• I can think of nothing more relevant to discuss considering our current situation. It is my hope and prayer that we have gotten control of the current viral outbreak early enough that there is very little loss of life in this country and around the world.

  • We received a picture of an extended family in 1916 – parents, their children and grandchildren. Four of the people in the photo died in January 1919 of the flu. A couple within a day of each other, leaving several children orphaned.

  • Thank you. This has been very good information. My Great Grandmother died in Nov. of 1918 of the flu. They lived in San Francisco. The sad part is her son was stationed in France and could not get home. Apparently, he never got over his mother’s death.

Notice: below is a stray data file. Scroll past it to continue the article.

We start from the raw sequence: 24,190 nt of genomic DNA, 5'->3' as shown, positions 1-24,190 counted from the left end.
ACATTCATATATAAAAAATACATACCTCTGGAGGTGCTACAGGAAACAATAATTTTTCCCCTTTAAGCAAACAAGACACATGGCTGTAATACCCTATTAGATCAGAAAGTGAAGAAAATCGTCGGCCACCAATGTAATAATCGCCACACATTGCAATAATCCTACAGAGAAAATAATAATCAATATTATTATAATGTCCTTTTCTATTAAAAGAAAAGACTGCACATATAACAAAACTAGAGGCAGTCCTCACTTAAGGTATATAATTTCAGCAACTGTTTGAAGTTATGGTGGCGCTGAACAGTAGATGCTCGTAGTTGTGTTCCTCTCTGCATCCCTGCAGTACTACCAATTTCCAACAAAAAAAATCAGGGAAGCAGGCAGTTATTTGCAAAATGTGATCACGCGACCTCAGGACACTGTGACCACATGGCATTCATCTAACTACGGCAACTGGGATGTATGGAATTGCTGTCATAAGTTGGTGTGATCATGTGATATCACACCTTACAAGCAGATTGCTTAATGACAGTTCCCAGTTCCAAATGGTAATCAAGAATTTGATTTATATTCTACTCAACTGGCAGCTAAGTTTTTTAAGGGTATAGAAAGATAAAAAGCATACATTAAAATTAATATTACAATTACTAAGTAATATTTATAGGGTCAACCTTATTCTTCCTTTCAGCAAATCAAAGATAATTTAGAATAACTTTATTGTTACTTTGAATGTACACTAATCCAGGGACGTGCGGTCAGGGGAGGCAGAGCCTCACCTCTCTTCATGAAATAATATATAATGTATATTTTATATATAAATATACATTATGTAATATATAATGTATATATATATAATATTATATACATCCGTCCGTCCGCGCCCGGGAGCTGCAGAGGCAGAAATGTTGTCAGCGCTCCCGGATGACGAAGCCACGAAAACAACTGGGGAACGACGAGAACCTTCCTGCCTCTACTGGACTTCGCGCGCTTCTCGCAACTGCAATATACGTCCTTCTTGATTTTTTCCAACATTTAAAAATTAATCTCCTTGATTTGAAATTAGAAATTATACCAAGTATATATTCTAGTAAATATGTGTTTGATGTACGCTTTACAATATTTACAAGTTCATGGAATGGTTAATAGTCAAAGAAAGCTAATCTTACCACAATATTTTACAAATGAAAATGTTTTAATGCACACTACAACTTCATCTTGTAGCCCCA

• I have letters from my Grandmother to her mother during the 1918 pandemic- Grandma was in college in what was called Dietetics. She and her classmates were preparing the food for the flu patients on campus. She reassured her mother that they were not delivering the meals. She also asked her mother to quickly sew up some “Truman dresses” for her and her classmates. Truman dresses were a smock type of covering.

  • When she was 17, my great grandmother and her whole family (except her 8 year old brother) got the flu. This was in a small town in West Australia. She writes a bit about it in her autobiography.
    ……

    “I remember many celebrations that were held when peace was declared in 1918. Later on there was a terrible influenza epidemic, a particularly bad type of flu that resulted in many deaths. People did not visit any home in which someone had the flu. Bread, milk, etc were left outside by the gate, as the tradesmen would not enter the premises. Hospitals, schools, etc were taken over as isolation wards. I believe that was when ‘Aspro’ was introduced into the community.”